- A team that is placed in the invitation order from Tiers 1, 4, 5, 6, or 7 may not also generate an invitation from a lower tier in that list. For example, if the #1 team by D-Value wins its SCT, it does not generate two invitations for its school, one from Tier 1 and one from Tier 5. Note that saying “does not generate an invitation” is slightly different from saying “ignored.” For instance, if the winner of an SCT is also a top-20 D-Value team, the fact that it received an invitation in Tier 1 does not mean that the second-place team from that SCT is invited in Tier 5: No separate Tier-5 “champion invitation” would be generated for that SCT, as the team that would benefit from it has already been invited.
- Every Tier-1 invitation earned by a school will cause one invitation for that school from Tier 2, 3, or 4 to be ignored (if such an invitation exists). Generally speaking, if a school fields a team that finishes in the Top 20 by D-Value, it will dissolve one of that school’s hosting or editing autobids. If a host school wants to send two teams to the ICT in the same division as its hosting bid, it will need to enter two teams (and have them both perform relatively well).
- Every invitation issued in Tiers 2, 3, or 4 will cause the next invitation that would be issued to that school via Tiers 4, 5, 6, or 7 (via the normal operation of the tiering system) to be ignored. Generally speaking, this means that a school earning an autobid for hosting will not also get an invitation for its top-finishing team (but could for its second-best team, if any). If no such “next” invitation is found (because the host school entered no teams, for instance), there is no effect.
The above rules only affect invitations in the same division; for instance, a school that chooses to take its Tier-3 hosting bid in Division I does not have that ignored by having one of its Division II teams earn a Tier-1 invitation.
The overall purpose of these rules is to make sure that no more than one ICT invitation can be traced to a single team and to reduce the incentive for a host school to field teams with its best players (rather than having them staff the tournament).
The qualification tiers in this document are generally described via the ranking of teams, but the actual invitations are made to the schools represented by those teams (rather than to the specific set of players on that team). A school that receives an invitation may send any eligible players even if they did not compete at Sectionals, competed at Sectionals on a team that did not qualify, competed at Sectionals on a different team that did qualify, or competed at Sectionals in another division. This is true even if a school receives multiple bids; there is no requirement that the same players who earned those bids play on the same teams (or play at all) at the ICT.
Schools that earn Division I invitations may send teams that are eligible for the Division I (Undergraduate) title or not, as they see fit (unless the team received its rank via Tier 6).
Losing Eligibility For Division II
All players from four-year schools that compete at the ICT (in either division) lose their eligibility for Division II for future years. This is true even if the player’s team entered the field as part of a standby team. (Being listed on a standby team that does not compete, however, does not cost a player his or her Division II eligibility.)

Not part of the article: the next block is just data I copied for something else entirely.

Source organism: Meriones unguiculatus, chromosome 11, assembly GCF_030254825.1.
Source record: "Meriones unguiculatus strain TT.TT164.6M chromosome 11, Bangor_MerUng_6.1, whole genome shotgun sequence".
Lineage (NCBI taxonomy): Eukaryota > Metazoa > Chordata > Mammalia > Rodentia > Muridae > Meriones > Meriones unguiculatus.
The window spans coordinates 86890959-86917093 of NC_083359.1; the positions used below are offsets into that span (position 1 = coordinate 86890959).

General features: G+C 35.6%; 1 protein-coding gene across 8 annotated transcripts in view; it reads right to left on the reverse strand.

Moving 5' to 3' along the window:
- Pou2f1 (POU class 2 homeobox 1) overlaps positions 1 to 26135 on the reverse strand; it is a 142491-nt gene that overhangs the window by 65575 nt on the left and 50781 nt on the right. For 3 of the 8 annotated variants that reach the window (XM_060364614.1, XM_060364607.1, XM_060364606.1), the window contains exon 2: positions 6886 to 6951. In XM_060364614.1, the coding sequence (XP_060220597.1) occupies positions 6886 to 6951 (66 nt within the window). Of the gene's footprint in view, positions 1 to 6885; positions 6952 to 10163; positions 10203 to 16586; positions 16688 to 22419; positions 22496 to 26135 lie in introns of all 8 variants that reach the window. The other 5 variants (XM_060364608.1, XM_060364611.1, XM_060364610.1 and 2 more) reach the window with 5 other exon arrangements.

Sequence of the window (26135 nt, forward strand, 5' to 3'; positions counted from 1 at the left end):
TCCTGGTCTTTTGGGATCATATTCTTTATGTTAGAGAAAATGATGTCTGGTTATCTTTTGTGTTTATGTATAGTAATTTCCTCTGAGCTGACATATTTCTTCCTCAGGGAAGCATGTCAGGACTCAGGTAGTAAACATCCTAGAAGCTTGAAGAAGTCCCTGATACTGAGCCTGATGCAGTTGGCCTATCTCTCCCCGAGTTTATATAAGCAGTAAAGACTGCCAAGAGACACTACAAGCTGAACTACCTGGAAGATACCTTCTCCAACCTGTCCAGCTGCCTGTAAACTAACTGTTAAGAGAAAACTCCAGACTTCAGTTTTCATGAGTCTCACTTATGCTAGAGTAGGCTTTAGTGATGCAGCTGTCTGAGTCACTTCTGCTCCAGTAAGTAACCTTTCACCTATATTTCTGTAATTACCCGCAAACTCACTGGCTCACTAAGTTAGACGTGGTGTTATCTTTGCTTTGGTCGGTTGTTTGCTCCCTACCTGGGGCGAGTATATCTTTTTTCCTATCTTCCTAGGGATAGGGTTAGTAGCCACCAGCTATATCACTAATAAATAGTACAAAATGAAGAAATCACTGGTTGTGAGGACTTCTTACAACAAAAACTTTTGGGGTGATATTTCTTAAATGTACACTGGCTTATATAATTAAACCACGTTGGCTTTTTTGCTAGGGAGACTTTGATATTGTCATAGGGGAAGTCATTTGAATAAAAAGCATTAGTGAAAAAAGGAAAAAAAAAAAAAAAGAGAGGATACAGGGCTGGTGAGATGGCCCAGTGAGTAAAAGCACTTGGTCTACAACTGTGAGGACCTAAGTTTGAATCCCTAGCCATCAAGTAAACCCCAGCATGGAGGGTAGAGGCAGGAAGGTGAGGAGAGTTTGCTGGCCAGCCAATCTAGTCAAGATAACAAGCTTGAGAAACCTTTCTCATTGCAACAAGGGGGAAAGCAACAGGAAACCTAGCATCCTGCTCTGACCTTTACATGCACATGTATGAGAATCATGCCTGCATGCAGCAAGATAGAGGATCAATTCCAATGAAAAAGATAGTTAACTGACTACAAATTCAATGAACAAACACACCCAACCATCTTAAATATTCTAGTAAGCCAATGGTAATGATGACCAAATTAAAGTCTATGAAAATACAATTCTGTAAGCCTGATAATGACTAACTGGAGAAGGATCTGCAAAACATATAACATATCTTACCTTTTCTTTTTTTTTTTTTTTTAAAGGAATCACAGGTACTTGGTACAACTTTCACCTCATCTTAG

In addition, all players from four-year schools on teams that earn their school invitations to the ICT (in either division) will lose their eligibility for future years (even if the school declines the invitation or the school accepts but the player does not attend). This is true whether the team earned one of the initial invitations or receives a later invitation due to another team declining.
In general, players from four-year schools may receive at most one chance to compete at a Division II ICT: Whether or not they accept it, they will lose their eligibility to compete in Division II in the future. The rule for players from community colleges and two-year schools is somewhat different.
NAQT considers wildcard applications from schools that did not qualify (or do not anticipate qualifying) by the above criteria but whose teams have demonstrated a high quality of play in academic competition throughout the year. It is likely, however, that serious consideration will be reserved for schools that, for geographic reasons, had difficulty attending NAQT tournaments. (Historically, wildcard invitations have been very rarely given.)
NAQT reserves the right to accept wildcard applications at any time after they have been submitted; that is, NAQT may accept particularly strong applications immediately but may postpone making a decision on others until further tournaments have completed or it has a better idea how many ICT spots will be taken by automatic qualifiers. Teams may inquire as to the status of their request at any time. NAQT understands that wildcard teams need to know whether or not they can attend the tournament as soon as possible and will make every effort to contact teams as soon as a final decision has been made about their request.
Wildcard applications for the 2018 ICT closed on February 7, 2018.
Please note that NAQT is only likely to accept distance-based wildcard requests from schools for which the nearest SCT site would require a full day of traveling in each direction (in addition to the day of playing the tournament).
NAQT may place wildcard teams in any tier at its discretion. If the chosen tier is not a guaranteed tier, NAQT will rank the team relative to the others in the tier at its own discretion.
Teams located near the tournament site may be interested in attending on a standby basis. Standby teams are not guaranteed a spot in the field, but if there is a last-minute cancellation, they’ll replace the missing team without paying a registration fee.
Standby teams are not part of the tier system, as they are not issued invitations in advance.
NAQT reserves the right to interpret these rules and resolve ambiguities as it sees fit. NAQT may also alter the invitation order generated by these rules if it appears manifestly unfair.
Questions, comments, or suggestions may be directed to NAQT at firstname.lastname@example.org.